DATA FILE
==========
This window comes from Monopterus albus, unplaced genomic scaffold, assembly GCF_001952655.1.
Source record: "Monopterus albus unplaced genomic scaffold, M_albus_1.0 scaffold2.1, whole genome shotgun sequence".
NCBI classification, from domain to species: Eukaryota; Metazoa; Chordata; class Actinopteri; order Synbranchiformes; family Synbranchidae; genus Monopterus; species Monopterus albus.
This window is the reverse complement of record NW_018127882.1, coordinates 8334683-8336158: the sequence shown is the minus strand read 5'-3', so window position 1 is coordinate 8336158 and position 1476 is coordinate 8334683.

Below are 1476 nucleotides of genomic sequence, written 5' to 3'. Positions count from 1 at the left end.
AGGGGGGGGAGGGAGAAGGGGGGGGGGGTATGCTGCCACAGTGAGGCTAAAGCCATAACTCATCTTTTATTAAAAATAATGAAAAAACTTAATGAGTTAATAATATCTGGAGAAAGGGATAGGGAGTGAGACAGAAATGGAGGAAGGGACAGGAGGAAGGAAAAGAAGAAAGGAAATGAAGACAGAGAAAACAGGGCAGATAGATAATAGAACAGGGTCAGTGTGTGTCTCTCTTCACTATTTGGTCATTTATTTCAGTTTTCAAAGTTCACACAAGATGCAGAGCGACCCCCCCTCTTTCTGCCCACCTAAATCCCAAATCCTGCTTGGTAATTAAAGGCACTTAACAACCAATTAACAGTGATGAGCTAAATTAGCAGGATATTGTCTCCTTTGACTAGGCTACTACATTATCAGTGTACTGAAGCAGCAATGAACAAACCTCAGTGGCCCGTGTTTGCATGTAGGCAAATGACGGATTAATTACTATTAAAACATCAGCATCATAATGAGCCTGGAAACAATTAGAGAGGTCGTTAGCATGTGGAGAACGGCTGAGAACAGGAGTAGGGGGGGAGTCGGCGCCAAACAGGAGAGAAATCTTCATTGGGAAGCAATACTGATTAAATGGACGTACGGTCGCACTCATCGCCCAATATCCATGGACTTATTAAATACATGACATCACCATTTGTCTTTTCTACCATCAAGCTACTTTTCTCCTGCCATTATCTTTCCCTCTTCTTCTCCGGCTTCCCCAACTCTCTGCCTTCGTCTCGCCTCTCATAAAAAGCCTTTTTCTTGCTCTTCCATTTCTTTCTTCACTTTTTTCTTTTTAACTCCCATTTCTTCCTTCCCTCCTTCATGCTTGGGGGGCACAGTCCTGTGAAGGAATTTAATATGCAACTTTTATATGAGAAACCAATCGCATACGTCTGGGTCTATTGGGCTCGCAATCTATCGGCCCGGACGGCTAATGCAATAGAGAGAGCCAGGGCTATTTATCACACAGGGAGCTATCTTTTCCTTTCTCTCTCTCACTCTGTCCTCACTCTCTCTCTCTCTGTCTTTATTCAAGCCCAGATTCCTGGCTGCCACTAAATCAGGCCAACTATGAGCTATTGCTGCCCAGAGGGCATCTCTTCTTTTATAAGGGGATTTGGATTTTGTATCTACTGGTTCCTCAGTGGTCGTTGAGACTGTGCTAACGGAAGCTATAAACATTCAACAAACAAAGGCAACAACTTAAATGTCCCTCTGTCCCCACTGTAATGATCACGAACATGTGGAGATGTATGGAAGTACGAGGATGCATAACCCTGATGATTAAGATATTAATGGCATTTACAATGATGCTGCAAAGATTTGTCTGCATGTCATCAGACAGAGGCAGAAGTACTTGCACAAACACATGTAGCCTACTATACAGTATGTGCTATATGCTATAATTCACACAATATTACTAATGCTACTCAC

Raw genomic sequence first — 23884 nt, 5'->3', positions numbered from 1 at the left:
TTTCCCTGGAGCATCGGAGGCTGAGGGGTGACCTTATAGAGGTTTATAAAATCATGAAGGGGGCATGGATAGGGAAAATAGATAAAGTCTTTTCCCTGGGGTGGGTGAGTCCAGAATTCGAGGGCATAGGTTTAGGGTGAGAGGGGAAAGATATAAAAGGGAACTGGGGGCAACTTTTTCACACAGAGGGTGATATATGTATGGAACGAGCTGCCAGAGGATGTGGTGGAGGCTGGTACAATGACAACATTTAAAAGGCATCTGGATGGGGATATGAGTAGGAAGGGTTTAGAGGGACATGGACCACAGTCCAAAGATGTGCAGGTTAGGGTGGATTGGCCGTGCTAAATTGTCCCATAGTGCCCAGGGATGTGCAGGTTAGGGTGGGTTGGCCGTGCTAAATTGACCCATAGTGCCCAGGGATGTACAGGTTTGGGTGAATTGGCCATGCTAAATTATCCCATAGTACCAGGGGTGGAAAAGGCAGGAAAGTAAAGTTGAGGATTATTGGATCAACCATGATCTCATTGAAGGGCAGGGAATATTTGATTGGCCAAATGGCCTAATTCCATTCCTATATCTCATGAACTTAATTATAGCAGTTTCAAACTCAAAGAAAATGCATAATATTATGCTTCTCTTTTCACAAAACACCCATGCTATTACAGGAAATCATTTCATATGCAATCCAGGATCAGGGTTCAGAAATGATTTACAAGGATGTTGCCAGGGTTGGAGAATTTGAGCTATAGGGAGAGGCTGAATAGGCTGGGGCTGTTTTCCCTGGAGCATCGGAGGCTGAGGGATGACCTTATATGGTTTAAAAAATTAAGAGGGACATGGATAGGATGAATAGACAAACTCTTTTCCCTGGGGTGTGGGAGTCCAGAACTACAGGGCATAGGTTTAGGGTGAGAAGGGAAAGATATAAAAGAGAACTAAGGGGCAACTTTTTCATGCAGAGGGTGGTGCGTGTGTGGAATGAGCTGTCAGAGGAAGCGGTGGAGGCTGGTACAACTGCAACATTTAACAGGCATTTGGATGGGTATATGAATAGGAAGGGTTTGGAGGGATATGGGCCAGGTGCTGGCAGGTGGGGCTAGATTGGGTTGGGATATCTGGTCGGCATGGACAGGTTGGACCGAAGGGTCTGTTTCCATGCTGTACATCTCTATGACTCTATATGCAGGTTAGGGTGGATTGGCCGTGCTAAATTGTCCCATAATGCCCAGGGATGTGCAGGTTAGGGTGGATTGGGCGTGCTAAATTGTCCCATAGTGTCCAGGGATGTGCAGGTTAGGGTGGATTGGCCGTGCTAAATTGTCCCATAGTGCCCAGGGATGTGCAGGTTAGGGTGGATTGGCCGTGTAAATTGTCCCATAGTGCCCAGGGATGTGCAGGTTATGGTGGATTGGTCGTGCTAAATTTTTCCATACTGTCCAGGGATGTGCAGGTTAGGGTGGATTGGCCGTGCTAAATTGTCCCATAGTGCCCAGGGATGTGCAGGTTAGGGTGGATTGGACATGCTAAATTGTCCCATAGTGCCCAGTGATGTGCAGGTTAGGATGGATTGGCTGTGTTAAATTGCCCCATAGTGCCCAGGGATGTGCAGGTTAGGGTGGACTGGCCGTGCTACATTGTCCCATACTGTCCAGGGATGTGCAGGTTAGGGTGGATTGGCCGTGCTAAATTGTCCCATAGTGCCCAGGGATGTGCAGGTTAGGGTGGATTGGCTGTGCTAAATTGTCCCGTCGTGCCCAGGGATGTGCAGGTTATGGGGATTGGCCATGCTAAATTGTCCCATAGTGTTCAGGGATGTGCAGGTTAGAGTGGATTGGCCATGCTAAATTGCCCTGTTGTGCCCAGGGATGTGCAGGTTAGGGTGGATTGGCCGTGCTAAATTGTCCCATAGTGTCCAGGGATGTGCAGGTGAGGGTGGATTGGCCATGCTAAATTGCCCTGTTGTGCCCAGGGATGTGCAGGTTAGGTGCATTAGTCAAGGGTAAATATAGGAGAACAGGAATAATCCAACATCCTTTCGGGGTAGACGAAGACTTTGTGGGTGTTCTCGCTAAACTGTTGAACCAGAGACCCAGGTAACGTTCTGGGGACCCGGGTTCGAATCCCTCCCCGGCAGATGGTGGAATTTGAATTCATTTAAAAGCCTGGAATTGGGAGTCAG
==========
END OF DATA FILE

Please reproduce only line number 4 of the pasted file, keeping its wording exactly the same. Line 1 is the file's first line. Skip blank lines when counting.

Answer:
This window is the reverse complement of record NW_018127882.1, coordinates 8334683-8336158: the sequence shown is the minus strand read 5'-3', so window position 1 is coordinate 8336158 and position 1476 is coordinate 8334683.